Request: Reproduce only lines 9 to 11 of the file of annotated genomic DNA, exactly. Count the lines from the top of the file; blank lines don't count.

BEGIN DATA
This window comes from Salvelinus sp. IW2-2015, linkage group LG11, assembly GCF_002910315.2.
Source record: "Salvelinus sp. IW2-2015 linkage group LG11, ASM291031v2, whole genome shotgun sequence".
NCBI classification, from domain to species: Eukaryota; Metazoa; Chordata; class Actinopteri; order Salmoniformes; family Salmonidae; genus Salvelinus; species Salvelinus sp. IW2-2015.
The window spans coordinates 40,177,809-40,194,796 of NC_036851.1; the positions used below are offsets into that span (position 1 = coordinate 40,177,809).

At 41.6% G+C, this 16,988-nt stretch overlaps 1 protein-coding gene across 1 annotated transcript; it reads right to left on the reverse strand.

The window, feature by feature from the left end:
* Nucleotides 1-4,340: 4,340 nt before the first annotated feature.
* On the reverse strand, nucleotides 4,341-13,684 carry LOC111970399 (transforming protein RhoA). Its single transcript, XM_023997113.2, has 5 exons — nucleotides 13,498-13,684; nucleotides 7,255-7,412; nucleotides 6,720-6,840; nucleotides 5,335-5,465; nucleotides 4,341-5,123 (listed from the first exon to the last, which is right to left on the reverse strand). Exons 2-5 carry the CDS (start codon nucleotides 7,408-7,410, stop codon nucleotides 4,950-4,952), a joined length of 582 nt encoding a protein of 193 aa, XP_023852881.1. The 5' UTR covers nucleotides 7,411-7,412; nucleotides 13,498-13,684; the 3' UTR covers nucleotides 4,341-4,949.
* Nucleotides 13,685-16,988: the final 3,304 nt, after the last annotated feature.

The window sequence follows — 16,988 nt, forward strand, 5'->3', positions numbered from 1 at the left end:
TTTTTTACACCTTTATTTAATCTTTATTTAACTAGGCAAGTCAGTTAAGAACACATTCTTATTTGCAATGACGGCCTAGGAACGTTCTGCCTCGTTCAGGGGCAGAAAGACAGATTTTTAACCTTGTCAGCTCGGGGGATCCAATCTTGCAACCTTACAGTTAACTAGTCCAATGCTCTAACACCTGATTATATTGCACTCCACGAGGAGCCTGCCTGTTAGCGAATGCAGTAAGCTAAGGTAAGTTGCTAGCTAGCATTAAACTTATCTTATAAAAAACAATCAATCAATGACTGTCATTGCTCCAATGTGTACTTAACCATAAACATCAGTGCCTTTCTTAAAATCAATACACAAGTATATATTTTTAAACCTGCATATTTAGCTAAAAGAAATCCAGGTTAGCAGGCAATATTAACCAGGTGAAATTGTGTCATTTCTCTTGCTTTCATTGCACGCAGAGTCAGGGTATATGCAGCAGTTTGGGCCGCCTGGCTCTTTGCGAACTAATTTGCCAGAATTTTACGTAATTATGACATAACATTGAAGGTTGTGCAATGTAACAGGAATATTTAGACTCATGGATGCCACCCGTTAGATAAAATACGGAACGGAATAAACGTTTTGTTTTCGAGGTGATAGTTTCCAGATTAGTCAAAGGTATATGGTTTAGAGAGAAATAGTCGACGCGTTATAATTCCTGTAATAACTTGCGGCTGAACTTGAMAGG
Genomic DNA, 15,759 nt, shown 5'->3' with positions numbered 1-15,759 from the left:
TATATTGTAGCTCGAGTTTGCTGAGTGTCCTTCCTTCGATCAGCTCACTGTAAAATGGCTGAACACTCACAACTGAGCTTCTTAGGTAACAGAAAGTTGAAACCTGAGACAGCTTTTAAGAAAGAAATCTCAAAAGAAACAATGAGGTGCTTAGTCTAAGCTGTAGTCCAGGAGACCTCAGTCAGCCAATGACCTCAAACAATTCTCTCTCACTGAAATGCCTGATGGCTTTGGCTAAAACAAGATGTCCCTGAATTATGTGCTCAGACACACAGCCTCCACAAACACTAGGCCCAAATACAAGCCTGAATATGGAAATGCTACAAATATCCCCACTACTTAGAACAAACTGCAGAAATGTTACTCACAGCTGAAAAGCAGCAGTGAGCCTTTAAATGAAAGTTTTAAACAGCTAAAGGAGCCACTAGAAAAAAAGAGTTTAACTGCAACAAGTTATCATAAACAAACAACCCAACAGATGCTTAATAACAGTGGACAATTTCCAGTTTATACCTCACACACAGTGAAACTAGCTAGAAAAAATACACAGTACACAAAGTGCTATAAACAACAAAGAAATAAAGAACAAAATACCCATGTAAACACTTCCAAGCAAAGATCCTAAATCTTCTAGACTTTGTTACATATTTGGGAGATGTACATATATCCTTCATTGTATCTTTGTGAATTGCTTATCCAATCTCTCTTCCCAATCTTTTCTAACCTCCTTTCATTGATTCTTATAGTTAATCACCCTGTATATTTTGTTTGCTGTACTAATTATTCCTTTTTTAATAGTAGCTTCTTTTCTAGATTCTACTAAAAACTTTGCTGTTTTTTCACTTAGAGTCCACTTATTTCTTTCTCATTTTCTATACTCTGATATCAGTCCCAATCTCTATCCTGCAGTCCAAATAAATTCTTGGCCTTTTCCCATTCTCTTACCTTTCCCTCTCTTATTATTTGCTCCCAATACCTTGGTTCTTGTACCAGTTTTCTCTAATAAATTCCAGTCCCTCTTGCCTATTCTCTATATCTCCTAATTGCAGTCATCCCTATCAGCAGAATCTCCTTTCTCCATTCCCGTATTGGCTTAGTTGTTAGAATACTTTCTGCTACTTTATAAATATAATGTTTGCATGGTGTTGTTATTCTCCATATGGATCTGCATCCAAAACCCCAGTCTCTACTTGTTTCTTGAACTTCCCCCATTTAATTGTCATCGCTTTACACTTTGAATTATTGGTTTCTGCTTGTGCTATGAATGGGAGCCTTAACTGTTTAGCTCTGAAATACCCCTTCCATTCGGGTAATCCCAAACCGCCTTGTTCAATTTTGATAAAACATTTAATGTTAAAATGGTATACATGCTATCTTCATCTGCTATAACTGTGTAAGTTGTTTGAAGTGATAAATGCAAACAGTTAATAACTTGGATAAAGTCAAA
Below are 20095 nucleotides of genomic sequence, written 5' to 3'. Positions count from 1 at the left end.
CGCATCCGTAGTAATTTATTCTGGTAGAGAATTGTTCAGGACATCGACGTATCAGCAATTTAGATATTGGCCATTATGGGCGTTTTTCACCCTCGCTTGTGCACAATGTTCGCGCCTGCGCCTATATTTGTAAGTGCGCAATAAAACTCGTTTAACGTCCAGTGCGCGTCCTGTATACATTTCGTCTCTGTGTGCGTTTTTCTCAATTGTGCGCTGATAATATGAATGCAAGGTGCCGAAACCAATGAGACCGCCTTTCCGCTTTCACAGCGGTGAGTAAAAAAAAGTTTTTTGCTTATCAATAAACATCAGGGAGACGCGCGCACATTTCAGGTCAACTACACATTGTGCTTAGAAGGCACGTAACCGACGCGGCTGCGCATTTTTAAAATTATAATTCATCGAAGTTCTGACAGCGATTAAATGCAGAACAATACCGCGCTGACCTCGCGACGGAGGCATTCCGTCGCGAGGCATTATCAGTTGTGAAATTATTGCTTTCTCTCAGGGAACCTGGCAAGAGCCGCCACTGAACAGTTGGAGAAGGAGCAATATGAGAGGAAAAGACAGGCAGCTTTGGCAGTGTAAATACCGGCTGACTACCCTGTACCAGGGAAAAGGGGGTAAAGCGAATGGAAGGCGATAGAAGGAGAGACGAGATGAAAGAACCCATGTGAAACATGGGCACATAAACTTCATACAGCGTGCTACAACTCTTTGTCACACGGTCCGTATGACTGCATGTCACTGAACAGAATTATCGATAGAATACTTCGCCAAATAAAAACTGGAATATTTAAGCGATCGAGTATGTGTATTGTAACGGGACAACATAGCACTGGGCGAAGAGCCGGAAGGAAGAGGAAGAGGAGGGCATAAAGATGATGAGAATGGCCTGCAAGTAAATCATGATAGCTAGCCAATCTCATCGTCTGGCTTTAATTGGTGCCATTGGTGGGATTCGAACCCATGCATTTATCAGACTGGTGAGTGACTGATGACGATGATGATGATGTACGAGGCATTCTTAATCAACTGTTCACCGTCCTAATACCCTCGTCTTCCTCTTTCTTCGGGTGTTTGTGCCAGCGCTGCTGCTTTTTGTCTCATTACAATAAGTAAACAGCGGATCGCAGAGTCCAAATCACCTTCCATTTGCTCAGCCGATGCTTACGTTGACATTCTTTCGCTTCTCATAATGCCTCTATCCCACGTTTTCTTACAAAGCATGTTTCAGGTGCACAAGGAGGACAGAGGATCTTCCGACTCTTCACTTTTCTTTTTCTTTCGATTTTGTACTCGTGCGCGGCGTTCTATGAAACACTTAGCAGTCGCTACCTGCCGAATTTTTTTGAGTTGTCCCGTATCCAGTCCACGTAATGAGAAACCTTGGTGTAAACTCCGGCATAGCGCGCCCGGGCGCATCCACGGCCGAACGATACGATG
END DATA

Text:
* Nucleotides 13,685-16,988: the final 3,304 nt, after the last annotated feature.

The window sequence follows — 16,988 nt, forward strand, 5'->3', positions numbered from 1 at the left end:
TTTTTTACACCTTTATTTAATCTTTATTTAACTAGGCAAGTCAGTTAAGAACACATTCTTATTTGCAATGACGGCCTAGGAACGTTCTGCCTCGTTCAGGGGCAGAAAGACAGATTTTTAACCTTGTCAGCTCGGGGGATCCAATCTTGCAACCTTACAGTTAACTAGTCCAATGCTCTAACACCTGATTATATTGCACTCCACGAGGAGCCTGCCTGTTAGCGAATGCAGTAAGCTAAGGTAAGTTGCTAGCTAGCATTAAACTTATCTTATAAAAAACAATCAATCAATGACTGTCATTGCTCCAATGTGTACTTAACCATAAACATCAGTGCCTTTCTTAAAATCAATACACAAGTATATATTTTTAAACCTGCATATTTAGCTAAAAGAAATCCAGGTTAGCAGGCAATATTAACCAGGTGAAATTGTGTCATTTCTCTTGCTTTCATTGCACGCAGAGTCAGGGTATATGCAGCAGTTTGGGCCGCCTGGCTCTTTGCGAACTAATTTGCCAGAATTTTACGTAATTATGACATAACATTGAAGGTTGTGCAATGTAACAGGAATATTTAGACTCATGGATGCCACCCGTTAGATAAAATACGGAACGGAATAAACGTTTTGTTTTCGAGGTGATAGTTTCCAGATTAGTCAAAGGTATATGGTTTAGAGAGAAATAGTCGACGCGTTATAATTCCTGTAATAACTTGCGGCTGAACTTGAMAGG